“We collectively need the support of all the coalitions, alliances and initiatives that are driven by state and non-state actors in order to achieve our goals on resilience and limit temperature rise to 1.5 degrees,” Stiell said.

“I want to know, where are you on methane? Forests? Coal? Solar? Zero emission vehicles? How are your alliances progressing work in these areas and how will you be delivering at COP28? Closing the massive gaps in each of the major work areas– mitigation, adaptation, loss and damage and finance– requires unprecedented collaboration and support at the highest levels,” Stiell said adding the stocktake will not be just another synthesis report telling us what we already know and instead take a sectoral approach.

“I’ll lay my cards on the table: the success of COP28 depends on the success of the global stocktake, or more specifically the response to the stocktake,” he said.

Also Read: Why the world needs a deal to protect its oceans?

Stiell called for separate updates on Methane and other greenhouse gases.

India’s G20 leadership can push parties:

“We look to India and its influential role as Presidency of the G20 to help us deliver a clear political framework and help shape the outcomes we must see at COP28,” Stiell said.

He added, “We are all aware that the G20 is responsible for over 80% of the world’s global emissions. It will be targeted policy decisions in these countries, which will provide the market signals to deliver the transformation we are sitting on the cusp of. Let’s zero in on three key areas where support and leadership are needed,” Stiell said while focusing on a useful stocktake which will be the centrepiece of COP28.

Earlier in the day, during his speech at WSDS on COP28, Stiell said India’s G20 Presidency should push for raising ambition globally ahead of COP28.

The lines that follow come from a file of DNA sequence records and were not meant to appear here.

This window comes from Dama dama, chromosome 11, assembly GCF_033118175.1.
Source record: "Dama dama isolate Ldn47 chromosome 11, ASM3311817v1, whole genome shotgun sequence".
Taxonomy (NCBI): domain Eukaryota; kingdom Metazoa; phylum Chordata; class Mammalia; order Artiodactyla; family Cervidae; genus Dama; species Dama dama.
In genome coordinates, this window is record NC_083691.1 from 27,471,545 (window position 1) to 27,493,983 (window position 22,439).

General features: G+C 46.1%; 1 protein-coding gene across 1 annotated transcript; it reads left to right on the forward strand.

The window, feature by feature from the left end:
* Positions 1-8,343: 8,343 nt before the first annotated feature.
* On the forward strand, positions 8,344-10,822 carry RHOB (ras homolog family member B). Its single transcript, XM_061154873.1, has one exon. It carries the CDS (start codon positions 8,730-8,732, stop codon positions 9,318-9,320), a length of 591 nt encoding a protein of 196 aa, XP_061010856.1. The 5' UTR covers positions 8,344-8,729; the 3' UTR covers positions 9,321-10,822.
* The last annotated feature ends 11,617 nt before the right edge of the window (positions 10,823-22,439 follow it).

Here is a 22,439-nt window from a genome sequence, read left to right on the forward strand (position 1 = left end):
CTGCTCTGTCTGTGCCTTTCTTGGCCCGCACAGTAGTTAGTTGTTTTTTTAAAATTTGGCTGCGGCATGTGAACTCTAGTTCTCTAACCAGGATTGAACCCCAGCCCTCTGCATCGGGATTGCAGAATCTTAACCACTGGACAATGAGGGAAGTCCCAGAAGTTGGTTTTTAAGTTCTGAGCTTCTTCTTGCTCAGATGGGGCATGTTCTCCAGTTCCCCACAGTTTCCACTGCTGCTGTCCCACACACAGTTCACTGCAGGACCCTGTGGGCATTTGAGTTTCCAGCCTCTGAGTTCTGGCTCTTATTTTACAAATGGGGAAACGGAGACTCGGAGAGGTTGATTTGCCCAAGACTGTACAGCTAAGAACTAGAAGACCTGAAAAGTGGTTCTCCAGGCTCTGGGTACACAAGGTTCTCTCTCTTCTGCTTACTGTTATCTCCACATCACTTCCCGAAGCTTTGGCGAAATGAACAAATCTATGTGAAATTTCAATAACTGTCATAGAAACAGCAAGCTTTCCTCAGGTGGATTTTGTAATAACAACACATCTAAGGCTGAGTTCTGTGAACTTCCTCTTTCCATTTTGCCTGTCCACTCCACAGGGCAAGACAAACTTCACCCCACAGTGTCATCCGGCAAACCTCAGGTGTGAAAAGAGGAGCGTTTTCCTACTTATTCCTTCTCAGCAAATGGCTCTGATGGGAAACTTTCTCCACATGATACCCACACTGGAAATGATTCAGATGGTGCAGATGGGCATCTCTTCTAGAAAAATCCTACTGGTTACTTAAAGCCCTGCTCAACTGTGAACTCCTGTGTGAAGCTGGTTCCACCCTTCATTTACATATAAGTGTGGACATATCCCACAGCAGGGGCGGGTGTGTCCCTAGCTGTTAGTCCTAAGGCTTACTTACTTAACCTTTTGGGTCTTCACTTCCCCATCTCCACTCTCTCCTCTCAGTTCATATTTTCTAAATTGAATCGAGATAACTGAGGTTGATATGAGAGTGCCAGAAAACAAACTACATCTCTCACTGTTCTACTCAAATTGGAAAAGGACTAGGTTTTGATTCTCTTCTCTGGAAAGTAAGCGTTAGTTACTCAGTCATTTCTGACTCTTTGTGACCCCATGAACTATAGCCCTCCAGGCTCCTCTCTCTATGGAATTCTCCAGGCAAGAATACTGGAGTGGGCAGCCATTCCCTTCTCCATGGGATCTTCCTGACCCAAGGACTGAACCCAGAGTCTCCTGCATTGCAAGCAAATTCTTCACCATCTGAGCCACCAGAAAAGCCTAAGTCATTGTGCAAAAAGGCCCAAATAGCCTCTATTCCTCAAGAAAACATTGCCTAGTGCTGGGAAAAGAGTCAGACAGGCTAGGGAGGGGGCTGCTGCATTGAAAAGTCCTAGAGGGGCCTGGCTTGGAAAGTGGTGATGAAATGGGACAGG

“The political piece of GST needs elevation. It’s not where it needs to be. It will be affected by support from all the parties. It’s an opportune moment with India having the G20 Presidency to push that very strong political signal. It should set the path for ambition for COP28,” he said.

Leena Nandan, secretary, ministry of environment who also spoke at WSDS on Friday said COP28 should focus on action and not rhetoric.

“We have all along focused on mitigation. We have been talking about climate finance and technology transfer but that has not materialised. And therefore, we keep focusing on what has not happened and relegate to the background something that is doable, quantifiable and actionable then we can take the discourse back to an area of action. The COP28 needs to focus on action,” she said, adding that India is already doing much more than its fair share.

Also Read: UN Security Council structure not working; India should have…: Liz Truss

“The very definition of climate finance is yet to be arrived at. The finance flows are yet to be seen so instead of focusing on what might have been, let’s focus on what has to be done,” she said.

“As a country which has consumed far less than its fair share of the carbon budget we have yet been taking enormous strides forward in meeting our responsibilities or growth and development along with a focus on environmental sustainability,” Nandan said adding: “We have achieved our 2015 NDC commitments much before schedule. Mindful utilisation of resources should find a place for deliberation at COP. India is committed to doing more than its fair share,” Nandan said.

According to the World Meteorological Organisation’s Provisional State of Global Climate released in November, the global mean temperature in 2022 was currently estimated to be 1.15 ± 0.13 degrees C above the 1850-1900 average (pre-industrial levels). The eight years 2015 to 2022 are likely to have been the eight warmest years on record, with 2022 most likely to be 5th or 6th warmest.